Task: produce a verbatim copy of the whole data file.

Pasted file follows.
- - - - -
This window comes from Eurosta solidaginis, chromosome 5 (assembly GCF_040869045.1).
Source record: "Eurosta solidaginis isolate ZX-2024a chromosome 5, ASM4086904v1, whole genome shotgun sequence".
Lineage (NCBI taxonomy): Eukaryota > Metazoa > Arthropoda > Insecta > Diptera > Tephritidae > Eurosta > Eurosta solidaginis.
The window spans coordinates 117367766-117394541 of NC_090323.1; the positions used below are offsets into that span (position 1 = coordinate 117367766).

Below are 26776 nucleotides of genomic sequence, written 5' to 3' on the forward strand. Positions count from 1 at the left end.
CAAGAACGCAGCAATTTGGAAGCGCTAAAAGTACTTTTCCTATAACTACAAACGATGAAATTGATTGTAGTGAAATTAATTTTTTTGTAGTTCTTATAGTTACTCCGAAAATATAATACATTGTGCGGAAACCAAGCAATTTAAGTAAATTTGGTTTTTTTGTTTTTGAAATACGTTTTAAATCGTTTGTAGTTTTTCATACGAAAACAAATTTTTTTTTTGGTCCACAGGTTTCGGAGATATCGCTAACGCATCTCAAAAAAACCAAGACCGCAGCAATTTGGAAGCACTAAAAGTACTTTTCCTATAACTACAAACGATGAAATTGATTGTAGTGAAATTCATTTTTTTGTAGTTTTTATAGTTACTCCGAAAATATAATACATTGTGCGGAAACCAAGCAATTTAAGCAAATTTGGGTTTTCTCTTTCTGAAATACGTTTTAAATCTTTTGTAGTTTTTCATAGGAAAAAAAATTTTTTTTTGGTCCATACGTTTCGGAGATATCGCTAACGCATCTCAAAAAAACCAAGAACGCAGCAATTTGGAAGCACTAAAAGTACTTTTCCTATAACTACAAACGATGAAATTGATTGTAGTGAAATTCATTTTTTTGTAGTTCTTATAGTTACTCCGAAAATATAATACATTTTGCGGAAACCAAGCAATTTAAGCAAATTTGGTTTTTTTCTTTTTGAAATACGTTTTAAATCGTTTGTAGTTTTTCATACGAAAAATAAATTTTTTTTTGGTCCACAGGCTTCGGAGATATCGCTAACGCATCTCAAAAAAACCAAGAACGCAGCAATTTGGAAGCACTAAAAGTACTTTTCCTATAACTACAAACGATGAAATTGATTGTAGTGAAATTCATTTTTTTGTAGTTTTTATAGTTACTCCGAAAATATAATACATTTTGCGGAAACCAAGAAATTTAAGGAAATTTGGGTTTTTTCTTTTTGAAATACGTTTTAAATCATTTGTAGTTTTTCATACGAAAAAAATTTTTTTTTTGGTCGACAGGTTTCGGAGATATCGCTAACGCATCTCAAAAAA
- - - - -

This window comes from Eurosta solidaginis, chromosome 5 (assembly GCF_040869045.1).
Source record: "Eurosta solidaginis isolate ZX-2024a chromosome 5, ASM4086904v1, whole genome shotgun sequence".
Lineage (NCBI taxonomy): Eukaryota > Metazoa > Arthropoda > Insecta > Diptera > Tephritidae > Eurosta > Eurosta solidaginis.
The window spans coordinates 117367766-117394541 of NC_090323.1; the positions used below are offsets into that span (position 1 = coordinate 117367766).

Below are 26776 nucleotides of genomic sequence, written 5' to 3' on the forward strand. Positions count from 1 at the left end.
CAAGAACGCAGCAATTTGGAAGCGCTAAAAGTACTTTTCCTATAACTACAAACGATGAAATTGATTGTAGTGAAATTAATTTTTTTGTAGTTCTTATAGTTACTCCGAAAATATAATACATTGTGCGGAAACCAAGCAATTTAAGTAAATTTGGTTTTTTTGTTTTTGAAATACGTTTTAAATCGTTTGTAGTTTTTCATACGAAAACAAATTTTTTTTTTGGTCCACAGGTTTCGGAGATATCGCTAACGCATCTCAAAAAAACCAAGACCGCAGCAATTTGGAAGCACTAAAAGTACTTTTCCTATAACTACAAACGATGAAATTGATTGTAGTGAAATTCATTTTTTTGTAGTTTTTATAGTTACTCCGAAAATATAATACATTGTGCGGAAACCAAGCAATTTAAGCAAATTTGGGTTTTCTCTTTCTGAAATACGTTTTAAATCTTTTGTAGTTTTTCATAGGAAAAAAAATTTTTTTTTGGTCCATACGTTTCGGAGATATCGCTAACGCATCTCAAAAAAACCAAGAACGCAGCAATTTGGAAGCACTAAAAGTACTTTTCCTATAACTACAAACGATGAAATTGATTGTAGTGAAATTCATTTTTTTGTAGTTCTTATAGTTACTCCGAAAATATAATACATTTTGCGGAAACCAAGCAATTTAAGCAAATTTGGTTTTTTTCTTTTTGAAATACGTTTTAAATCGTTTGTAGTTTTTCATACGAAAAATAAATTTTTTTTTGGTCCACAGGCTTCGGAGATATCGCTAACGCATCTCAAAAAAACCAAGAACGCAGCAATTTGGAAGCACTAAAAGTACTTTTCCTATAACTACAAACGATGAAATTGATTGTAGTGAAATTCATTTTTTTGTAGTTTTTATAGTTACTCCGAAAATATAATACATTTTGCGGAAACCAAGAAATTTAAGGAAATTTGGGTTTTTTCTTTTTGAAATACGTTTTAAATCATTTGTAGTTTTTCATACGAAAAAAATTTTTTTTTTGGTCGACAGGTTTCGGAGATATCGCTAACGCATCTCAAAAAA